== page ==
Article Abstract

Evaluating the current evidence to support therapeutic mammoplasty or breast-conserving surgery as an alternative to mastectomy in the treatment of multifocal and multicentric breast cancers

Authors: Zoe Ellen Winters, Lorenzo Bernaudo

Abstract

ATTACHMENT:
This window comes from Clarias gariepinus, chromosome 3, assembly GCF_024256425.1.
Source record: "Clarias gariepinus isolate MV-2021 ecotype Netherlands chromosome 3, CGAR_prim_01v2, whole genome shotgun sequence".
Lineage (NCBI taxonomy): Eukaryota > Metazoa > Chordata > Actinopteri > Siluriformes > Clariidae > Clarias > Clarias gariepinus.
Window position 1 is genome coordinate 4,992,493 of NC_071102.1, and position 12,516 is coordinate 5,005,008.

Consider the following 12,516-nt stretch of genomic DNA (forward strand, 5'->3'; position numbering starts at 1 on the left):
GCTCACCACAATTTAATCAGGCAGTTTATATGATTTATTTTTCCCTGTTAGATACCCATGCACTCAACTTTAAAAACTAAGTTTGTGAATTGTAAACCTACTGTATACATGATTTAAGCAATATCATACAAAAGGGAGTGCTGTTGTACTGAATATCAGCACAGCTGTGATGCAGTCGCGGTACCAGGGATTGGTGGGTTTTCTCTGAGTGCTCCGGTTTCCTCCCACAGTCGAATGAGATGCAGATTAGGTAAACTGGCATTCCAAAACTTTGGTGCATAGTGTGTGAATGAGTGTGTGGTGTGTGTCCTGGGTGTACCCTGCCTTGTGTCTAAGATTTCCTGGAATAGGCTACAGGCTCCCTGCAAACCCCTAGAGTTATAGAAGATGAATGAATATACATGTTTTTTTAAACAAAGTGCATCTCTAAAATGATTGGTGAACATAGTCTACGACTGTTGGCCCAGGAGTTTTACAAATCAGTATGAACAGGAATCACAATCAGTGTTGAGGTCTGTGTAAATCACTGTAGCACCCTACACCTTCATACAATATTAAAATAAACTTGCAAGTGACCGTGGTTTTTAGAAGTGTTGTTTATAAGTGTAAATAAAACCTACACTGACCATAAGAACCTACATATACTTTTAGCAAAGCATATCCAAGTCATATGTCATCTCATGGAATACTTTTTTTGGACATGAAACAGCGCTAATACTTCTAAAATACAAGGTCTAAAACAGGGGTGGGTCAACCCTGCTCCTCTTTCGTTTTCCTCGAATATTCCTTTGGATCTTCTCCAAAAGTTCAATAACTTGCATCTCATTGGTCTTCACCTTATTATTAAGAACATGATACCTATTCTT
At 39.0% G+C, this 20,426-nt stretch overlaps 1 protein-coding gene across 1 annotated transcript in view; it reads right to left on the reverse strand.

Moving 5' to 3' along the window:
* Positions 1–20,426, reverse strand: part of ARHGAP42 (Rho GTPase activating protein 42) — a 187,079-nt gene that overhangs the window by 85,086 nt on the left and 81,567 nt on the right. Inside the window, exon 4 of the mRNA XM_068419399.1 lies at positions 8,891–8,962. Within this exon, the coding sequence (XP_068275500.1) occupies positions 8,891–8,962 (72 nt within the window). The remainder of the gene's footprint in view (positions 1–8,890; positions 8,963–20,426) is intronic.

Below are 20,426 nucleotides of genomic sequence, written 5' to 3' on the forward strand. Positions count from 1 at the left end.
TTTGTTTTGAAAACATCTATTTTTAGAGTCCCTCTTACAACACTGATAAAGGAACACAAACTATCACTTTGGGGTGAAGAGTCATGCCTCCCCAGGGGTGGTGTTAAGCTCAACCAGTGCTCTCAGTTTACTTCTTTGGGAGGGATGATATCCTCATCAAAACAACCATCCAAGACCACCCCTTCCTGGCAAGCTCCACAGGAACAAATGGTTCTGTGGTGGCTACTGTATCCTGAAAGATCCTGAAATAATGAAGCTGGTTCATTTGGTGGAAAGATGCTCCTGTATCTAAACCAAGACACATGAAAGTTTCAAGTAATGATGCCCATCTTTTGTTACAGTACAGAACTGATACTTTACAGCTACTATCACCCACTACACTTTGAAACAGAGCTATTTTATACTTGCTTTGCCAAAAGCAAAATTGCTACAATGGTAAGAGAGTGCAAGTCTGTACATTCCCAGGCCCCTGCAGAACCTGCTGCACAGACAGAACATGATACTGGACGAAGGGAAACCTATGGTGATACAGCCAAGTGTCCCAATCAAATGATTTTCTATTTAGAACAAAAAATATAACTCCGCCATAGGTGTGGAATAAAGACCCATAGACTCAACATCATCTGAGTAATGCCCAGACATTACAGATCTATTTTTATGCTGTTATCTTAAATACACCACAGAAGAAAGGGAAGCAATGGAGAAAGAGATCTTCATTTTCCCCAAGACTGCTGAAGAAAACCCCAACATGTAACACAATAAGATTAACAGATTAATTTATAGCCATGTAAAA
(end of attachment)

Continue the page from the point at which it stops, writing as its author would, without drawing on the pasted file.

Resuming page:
The oncological safety of treating multiple ipsilateral breast cancers (MIBCs) with types of breast conserving surgery (BCS) compared to mastectomy remains uncertain. This is predicated on the absence of any randomised controlled trials or high-quality protocol defined prospective cohort studies. A single recently published systematic review by the first author, reports its summarised results in this review. Fundamentally the important question is the evaluation of clinical safety following BCS compared to mastectomy for treating MIBC, which is reported in only six studies. Consequently, current evidence doesn’t support the latest St Gallen consensus suggesting the possibility of using BCS to treat all MIBC. There is minimal comparative outcomes data on multicentric (MC) cancers compared to multifocal (MF) cancers comparing BCS or mastectomy. There is also poor evidence of clinical outcomes following therapeutic mammoplasty (TM) for MIBC compared to mastectomy. The potential recommendation of two potential radiotherapy boosts to separate lumpectomy sites following BCS for MC cancers remains a novel treatment concept whose feasibility will be evaluated in the forthcoming NIHR funded randomised feasibility trial called MIAMI. This is a world first attempt to assess the feasibility of a randomised trial design alongside the on-going Alliance registry study (ACOSOG, American College of Surgeons Oncology Group Z11102) in the USA, in which there is no comparative evaluation of mastectomy outcomes. The MIAMI trial aims to assess the clinical safety of multiple lumpectomies combined with TM compared to the standard of mastectomy in MIBC stratified by MF or MC cancers. There is limited evidence on the impacts of inter-tumoral heterogeneity relating to breast cancer subtypes in relation to individualised treatments and recommendations for types of breast surgery. Recent studies have highlighted the potential contributions of stromal epigenetic changes that are currently poorly understood regarding their contributions to either clinical unifocal or MF cancers.

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